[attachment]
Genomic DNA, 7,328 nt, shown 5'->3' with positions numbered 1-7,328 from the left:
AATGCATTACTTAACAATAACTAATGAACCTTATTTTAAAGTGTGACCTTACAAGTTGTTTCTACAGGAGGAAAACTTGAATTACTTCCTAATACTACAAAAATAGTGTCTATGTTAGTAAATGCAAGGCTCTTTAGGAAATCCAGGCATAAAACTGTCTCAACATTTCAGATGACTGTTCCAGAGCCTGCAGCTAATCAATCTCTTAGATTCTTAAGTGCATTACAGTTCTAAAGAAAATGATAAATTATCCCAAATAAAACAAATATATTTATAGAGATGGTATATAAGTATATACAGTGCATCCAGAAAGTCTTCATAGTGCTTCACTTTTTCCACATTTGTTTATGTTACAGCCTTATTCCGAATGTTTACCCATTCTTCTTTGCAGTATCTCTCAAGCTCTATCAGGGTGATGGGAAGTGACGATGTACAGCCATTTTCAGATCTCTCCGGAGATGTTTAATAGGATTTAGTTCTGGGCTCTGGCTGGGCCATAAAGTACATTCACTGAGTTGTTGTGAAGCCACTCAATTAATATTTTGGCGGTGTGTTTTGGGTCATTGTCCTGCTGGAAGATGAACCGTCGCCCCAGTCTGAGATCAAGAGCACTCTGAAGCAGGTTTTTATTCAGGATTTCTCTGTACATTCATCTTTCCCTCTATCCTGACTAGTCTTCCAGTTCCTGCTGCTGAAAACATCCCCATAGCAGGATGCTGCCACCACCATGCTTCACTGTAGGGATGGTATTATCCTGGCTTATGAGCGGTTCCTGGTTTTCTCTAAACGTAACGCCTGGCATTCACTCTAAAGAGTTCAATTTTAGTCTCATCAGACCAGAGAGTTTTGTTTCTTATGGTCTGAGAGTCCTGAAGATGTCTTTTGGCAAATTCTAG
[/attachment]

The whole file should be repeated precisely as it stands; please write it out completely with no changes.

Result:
Genomic DNA, 7,328 nt, shown 5'->3' with positions numbered 1-7,328 from the left:
AATGCATTACTTAACAATAACTAATGAACCTTATTTTAAAGTGTGACCTTACAAGTTGTTTCTACAGGAGGAAAACTTGAATTACTTCCTAATACTACAAAAATAGTGTCTATGTTAGTAAATGCAAGGCTCTTTAGGAAATCCAGGCATAAAACTGTCTCAACATTTCAGATGACTGTTCCAGAGCCTGCAGCTAATCAATCTCTTAGATTCTTAAGTGCATTACAGTTCTAAAGAAAATGATAAATTATCCCAAATAAAACAAATATATTTATAGAGATGGTATATAAGTATATACAGTGCATCCAGAAAGTCTTCATAGTGCTTCACTTTTTCCACATTTGTTTATGTTACAGCCTTATTCCGAATGTTTACCCATTCTTCTTTGCAGTATCTCTCAAGCTCTATCAGGGTGATGGGAAGTGACGATGTACAGCCATTTTCAGATCTCTCCGGAGATGTTTAATAGGATTTAGTTCTGGGCTCTGGCTGGGCCATAAAGTACATTCACTGAGTTGTTGTGAAGCCACTCAATTAATATTTTGGCGGTGTGTTTTGGGTCATTGTCCTGCTGGAAGATGAACCGTCGCCCCAGTCTGAGATCAAGAGCACTCTGAAGCAGGTTTTTATTCAGGATTTCTCTGTACATTCATCTTTCCCTCTATCCTGACTAGTCTTCCAGTTCCTGCTGCTGAAAACATCCCCATAGCAGGATGCTGCCACCACCATGCTTCACTGTAGGGATGGTATTATCCTGGCTTATGAGCGGTTCCTGGTTTTCTCTAAACGTAACGCCTGGCATTCACTCTAAAGAGTTCAATTTTAGTCTCATCAGACCAGAGAGTTTTGTTTCTTATGGTCTGAGAGTCCTGAAGATGTCTTTTGGCAAATTCTAG